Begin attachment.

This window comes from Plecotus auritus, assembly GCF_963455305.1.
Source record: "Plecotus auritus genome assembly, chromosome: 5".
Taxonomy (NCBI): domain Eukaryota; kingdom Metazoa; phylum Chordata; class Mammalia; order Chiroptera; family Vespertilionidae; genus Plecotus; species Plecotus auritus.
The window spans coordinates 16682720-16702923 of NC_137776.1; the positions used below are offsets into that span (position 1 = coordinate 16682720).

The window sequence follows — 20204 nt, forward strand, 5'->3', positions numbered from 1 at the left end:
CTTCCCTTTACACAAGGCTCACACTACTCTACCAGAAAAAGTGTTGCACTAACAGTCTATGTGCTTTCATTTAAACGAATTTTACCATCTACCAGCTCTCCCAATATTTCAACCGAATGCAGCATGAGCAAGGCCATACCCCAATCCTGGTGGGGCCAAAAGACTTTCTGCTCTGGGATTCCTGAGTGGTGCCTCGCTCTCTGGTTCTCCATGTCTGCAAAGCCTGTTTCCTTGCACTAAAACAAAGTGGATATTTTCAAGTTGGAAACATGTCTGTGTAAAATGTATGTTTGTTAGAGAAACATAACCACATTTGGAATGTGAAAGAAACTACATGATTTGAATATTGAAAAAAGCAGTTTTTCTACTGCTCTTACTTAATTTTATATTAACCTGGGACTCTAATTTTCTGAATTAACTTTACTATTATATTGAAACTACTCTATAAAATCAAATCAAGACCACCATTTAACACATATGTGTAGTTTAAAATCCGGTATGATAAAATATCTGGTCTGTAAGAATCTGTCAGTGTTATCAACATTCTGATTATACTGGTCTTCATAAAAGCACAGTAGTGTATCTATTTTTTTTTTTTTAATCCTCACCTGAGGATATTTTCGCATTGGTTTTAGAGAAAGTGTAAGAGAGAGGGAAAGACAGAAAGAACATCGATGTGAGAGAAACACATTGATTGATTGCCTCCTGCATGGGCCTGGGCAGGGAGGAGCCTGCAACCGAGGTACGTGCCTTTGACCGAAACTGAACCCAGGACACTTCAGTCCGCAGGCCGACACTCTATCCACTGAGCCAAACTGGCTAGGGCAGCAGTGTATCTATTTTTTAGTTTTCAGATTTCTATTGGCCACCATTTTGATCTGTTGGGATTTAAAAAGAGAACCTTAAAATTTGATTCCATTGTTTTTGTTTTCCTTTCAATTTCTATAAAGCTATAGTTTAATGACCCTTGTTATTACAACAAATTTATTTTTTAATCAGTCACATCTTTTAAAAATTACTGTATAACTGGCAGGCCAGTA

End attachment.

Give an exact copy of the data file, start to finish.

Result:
This window comes from Plecotus auritus, assembly GCF_963455305.1.
Source record: "Plecotus auritus genome assembly, chromosome: 5".
Taxonomy (NCBI): domain Eukaryota; kingdom Metazoa; phylum Chordata; class Mammalia; order Chiroptera; family Vespertilionidae; genus Plecotus; species Plecotus auritus.
The window spans coordinates 16682720-16702923 of NC_137776.1; the positions used below are offsets into that span (position 1 = coordinate 16682720).

The window sequence follows — 20204 nt, forward strand, 5'->3', positions numbered from 1 at the left end:
CTTCCCTTTACACAAGGCTCACACTACTCTACCAGAAAAAGTGTTGCACTAACAGTCTATGTGCTTTCATTTAAACGAATTTTACCATCTACCAGCTCTCCCAATATTTCAACCGAATGCAGCATGAGCAAGGCCATACCCCAATCCTGGTGGGGCCAAAAGACTTTCTGCTCTGGGATTCCTGAGTGGTGCCTCGCTCTCTGGTTCTCCATGTCTGCAAAGCCTGTTTCCTTGCACTAAAACAAAGTGGATATTTTCAAGTTGGAAACATGTCTGTGTAAAATGTATGTTTGTTAGAGAAACATAACCACATTTGGAATGTGAAAGAAACTACATGATTTGAATATTGAAAAAAGCAGTTTTTCTACTGCTCTTACTTAATTTTATATTAACCTGGGACTCTAATTTTCTGAATTAACTTTACTATTATATTGAAACTACTCTATAAAATCAAATCAAGACCACCATTTAACACATATGTGTAGTTTAAAATCCGGTATGATAAAATATCTGGTCTGTAAGAATCTGTCAGTGTTATCAACATTCTGATTATACTGGTCTTCATAAAAGCACAGTAGTGTATCTATTTTTTTTTTTTTAATCCTCACCTGAGGATATTTTCGCATTGGTTTTAGAGAAAGTGTAAGAGAGAGGGAAAGACAGAAAGAACATCGATGTGAGAGAAACACATTGATTGATTGCCTCCTGCATGGGCCTGGGCAGGGAGGAGCCTGCAACCGAGGTACGTGCCTTTGACCGAAACTGAACCCAGGACACTTCAGTCCGCAGGCCGACACTCTATCCACTGAGCCAAACTGGCTAGGGCAGCAGTGTATCTATTTTTTAGTTTTCAGATTTCTATTGGCCACCATTTTGATCTGTTGGGATTTAAAAAGAGAACCTTAAAATTTGATTCCATTGTTTTTGTTTTCCTTTCAATTTCTATAAAGCTATAGTTTAATGACCCTTGTTATTACAACAAATTTATTTTTTAATCAGTCACATCTTTTAAAAATTACTGTATAACTGGCAGGCCAGTA